By Julie Passantino, Gaia Intern
Have you ever been to the Empire Cave, better known as the Porter Cave? It is an amazing place towards the edge of campus of a small set of caves. Have you ever wondered how they formed? As a geology student at UCSC, I am very curious. According to UCSC’s Natural Reserve the formation of the caves is caused by metamorphism of limestone since it is very susceptible to erosion by water.
The campus is composed of mostly limestone and have many underground waterways which creates these maze-like cave structures under our campus. These structures are not just limited to campus for there are many caves in the Gulch area. These include IXL, Bat, Dolloff, Stump and Stearns and Empire Caves. Behind the geology of the caves, they range in different ages and elevations due to the time they were formed. A marine terrace is land that has been uplifted or land that has subsided that was once the beach or shore platform. As sea level has risen and fallen, and as the land has been lifted and dropped, marine terraces form.
Here in Santa Cruz there are five well known terraces that formed at different elevations and periods in geologic time. The majority of the caves are located on a marine terrace called Blackrock Terrace, which is aged to be approximately one million years old and created during the Tertiary-Quaternary period.
The cave complex allows many people to have adventures spelunking (cave exploring). Mina Mun, an economics major, goes to the caves weekly. When asked what she does there, Mina responded that she goes to study. “There are usually not too many people in the middle of the day which allows a quiet and cool place to study and do homework” using either a flashlight or natural lighting near the opening.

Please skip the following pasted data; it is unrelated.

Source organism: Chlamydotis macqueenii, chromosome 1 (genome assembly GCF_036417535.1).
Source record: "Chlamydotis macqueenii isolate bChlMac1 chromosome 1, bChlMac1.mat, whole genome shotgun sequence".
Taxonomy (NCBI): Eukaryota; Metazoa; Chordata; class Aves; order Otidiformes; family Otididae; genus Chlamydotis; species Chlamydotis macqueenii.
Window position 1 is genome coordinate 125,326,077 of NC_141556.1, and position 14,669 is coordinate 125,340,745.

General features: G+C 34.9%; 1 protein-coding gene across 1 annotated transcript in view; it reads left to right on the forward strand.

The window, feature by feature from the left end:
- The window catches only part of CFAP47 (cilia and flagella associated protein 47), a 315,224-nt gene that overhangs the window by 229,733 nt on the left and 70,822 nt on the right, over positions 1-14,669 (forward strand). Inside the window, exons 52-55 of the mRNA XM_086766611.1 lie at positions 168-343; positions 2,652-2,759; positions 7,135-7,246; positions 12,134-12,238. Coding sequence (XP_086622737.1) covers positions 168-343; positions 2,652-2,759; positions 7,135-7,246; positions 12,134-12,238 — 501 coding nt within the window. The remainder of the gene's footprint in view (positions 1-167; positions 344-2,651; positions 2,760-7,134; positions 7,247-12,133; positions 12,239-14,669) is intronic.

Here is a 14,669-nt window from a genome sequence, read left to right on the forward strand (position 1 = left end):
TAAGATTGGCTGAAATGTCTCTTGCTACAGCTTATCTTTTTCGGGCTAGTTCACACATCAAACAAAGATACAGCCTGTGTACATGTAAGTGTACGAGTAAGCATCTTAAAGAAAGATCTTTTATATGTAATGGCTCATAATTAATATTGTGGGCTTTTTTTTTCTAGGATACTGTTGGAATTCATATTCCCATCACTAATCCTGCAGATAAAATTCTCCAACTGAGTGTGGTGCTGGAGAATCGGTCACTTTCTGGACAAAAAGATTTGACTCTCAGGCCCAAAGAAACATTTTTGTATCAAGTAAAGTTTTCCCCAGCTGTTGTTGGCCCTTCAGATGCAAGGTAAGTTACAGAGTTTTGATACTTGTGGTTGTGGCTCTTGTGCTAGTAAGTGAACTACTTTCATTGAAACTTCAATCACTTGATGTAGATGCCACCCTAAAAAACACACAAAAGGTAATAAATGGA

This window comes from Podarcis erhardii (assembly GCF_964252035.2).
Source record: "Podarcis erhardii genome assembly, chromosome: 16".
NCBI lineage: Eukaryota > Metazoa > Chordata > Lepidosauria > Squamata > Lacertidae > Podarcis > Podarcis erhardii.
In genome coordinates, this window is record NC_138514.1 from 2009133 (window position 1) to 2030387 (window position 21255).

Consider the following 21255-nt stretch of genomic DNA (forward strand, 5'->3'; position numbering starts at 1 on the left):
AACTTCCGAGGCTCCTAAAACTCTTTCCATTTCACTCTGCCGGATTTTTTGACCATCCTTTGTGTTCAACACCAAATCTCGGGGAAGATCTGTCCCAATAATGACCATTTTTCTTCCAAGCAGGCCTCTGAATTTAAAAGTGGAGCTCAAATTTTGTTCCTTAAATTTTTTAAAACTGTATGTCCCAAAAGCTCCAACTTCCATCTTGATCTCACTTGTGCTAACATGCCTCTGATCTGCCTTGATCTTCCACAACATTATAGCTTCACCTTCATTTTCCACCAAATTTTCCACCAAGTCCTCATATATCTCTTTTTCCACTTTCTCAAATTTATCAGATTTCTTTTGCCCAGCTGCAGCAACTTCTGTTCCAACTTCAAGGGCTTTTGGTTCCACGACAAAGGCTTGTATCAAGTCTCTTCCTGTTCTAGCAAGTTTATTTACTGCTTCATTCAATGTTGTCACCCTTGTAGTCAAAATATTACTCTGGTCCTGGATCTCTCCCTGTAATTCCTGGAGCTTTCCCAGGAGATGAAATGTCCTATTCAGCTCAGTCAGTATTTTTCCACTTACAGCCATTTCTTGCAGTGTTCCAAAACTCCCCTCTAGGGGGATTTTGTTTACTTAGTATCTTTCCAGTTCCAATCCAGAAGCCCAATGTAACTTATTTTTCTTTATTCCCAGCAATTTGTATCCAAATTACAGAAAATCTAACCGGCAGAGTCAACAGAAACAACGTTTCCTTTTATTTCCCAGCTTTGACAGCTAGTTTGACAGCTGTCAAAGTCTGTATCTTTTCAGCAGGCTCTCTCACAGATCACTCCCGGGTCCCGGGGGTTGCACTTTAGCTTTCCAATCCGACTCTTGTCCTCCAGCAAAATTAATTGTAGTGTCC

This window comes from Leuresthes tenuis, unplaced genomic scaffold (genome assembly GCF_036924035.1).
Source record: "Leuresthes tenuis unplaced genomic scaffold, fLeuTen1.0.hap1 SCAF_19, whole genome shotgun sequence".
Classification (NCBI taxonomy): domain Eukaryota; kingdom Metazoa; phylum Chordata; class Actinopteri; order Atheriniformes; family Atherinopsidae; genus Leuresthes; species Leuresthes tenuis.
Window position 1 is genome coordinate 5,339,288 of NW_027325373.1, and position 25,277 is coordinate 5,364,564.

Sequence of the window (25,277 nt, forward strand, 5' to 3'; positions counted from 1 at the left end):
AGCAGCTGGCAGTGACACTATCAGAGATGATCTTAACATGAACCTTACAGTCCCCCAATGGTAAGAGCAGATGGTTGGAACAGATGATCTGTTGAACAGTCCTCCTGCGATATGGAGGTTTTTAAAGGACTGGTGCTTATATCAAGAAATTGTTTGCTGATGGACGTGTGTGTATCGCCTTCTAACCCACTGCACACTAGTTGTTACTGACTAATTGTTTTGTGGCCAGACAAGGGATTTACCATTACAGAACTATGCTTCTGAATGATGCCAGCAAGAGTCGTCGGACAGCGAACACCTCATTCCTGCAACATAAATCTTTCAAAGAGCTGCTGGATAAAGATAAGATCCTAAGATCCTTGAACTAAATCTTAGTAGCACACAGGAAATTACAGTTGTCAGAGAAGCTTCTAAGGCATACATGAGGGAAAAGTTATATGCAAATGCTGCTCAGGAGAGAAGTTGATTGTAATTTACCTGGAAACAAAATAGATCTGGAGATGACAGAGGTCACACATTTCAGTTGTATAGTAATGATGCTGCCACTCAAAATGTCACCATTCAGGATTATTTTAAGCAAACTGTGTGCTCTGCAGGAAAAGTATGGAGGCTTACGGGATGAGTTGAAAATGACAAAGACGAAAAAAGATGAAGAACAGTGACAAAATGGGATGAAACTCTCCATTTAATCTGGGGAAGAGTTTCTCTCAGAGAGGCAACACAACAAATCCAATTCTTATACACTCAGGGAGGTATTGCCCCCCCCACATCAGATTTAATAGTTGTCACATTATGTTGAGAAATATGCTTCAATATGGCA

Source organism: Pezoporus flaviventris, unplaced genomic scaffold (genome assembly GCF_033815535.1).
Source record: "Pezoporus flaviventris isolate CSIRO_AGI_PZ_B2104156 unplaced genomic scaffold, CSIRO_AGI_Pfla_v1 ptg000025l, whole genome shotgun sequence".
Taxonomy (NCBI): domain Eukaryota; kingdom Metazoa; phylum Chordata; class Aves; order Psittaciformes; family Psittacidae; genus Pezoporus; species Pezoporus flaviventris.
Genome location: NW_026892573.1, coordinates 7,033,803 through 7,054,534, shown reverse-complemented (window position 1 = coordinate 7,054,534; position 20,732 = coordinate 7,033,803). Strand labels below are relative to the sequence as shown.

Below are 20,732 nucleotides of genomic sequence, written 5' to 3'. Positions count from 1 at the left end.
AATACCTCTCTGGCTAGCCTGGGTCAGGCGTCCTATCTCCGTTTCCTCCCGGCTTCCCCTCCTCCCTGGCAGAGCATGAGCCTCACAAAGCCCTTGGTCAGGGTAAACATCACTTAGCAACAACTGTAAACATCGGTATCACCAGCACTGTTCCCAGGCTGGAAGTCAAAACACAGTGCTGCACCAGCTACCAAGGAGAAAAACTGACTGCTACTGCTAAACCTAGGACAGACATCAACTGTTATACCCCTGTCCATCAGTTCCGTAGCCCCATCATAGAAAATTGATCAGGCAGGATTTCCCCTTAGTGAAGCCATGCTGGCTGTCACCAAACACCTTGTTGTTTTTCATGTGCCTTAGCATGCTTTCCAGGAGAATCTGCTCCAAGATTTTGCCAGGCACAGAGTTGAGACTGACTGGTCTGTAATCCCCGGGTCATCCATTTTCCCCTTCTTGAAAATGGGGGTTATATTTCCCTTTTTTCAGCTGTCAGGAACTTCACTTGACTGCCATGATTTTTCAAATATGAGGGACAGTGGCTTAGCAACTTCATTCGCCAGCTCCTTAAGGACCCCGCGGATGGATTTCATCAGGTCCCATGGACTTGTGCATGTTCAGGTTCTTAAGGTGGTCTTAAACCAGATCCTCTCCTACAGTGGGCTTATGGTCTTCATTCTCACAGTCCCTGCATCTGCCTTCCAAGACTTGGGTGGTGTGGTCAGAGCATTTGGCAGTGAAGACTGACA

Before Mina was an economics major, she previously studied biology and enjoyed going to the caves to see the unique fauna. She states “it is just amazing to know that there are organisms that can live in that environment and it is great that we have an ecosystem so close to us that we can study”. The fauna are mostly arachnids and opilionids.
The caves are in danger of human impact. Recreational use of the caves is frowned upon by UCSC; at one point they cemented it off but someone cut it open, resulted by the jagged opening. Alex Jones of UCSC’s Natural Reserve states “Apparently it was dynamited at some point, perhaps more than once, and the University “gave up” and installed a ladder to reduce the likelihood of someone getting injured trying to get down into the cave”.
Mina and many other frequent visitors to Porter Caves do not know of the danger or harm they could be doing. It is dangerous because there are many fauna that need this environment to survive. Mina asks “how can we help?”
Alex Jones says that because of the mistreatment of the caves, they have to be cleaned quarterly. Along with that, the cave is becoming unstable due to erosion and during certain times of the year there is water running through the cave creating a very dangerous situation.
Human impact is harboring the chance to study this unique ecosystem. Alex states “the cave is a very sensitive habitat for a variety of rare invertebrate species, so limiting human impacts is certainly in their best interest.”
To help, students can inform their peers of the possible dangers and safety. It seems that the Natural Reserve could add a sign asking people not to enter and explain why. Though there is already a sign, it has more information about the cave than safety and environmental issues. The public needs to be informed about the wonderful ecosystem thriving in these caves. By learning about the beauty of it, we can strive to an overall understanding of preservation of the Gulch caves.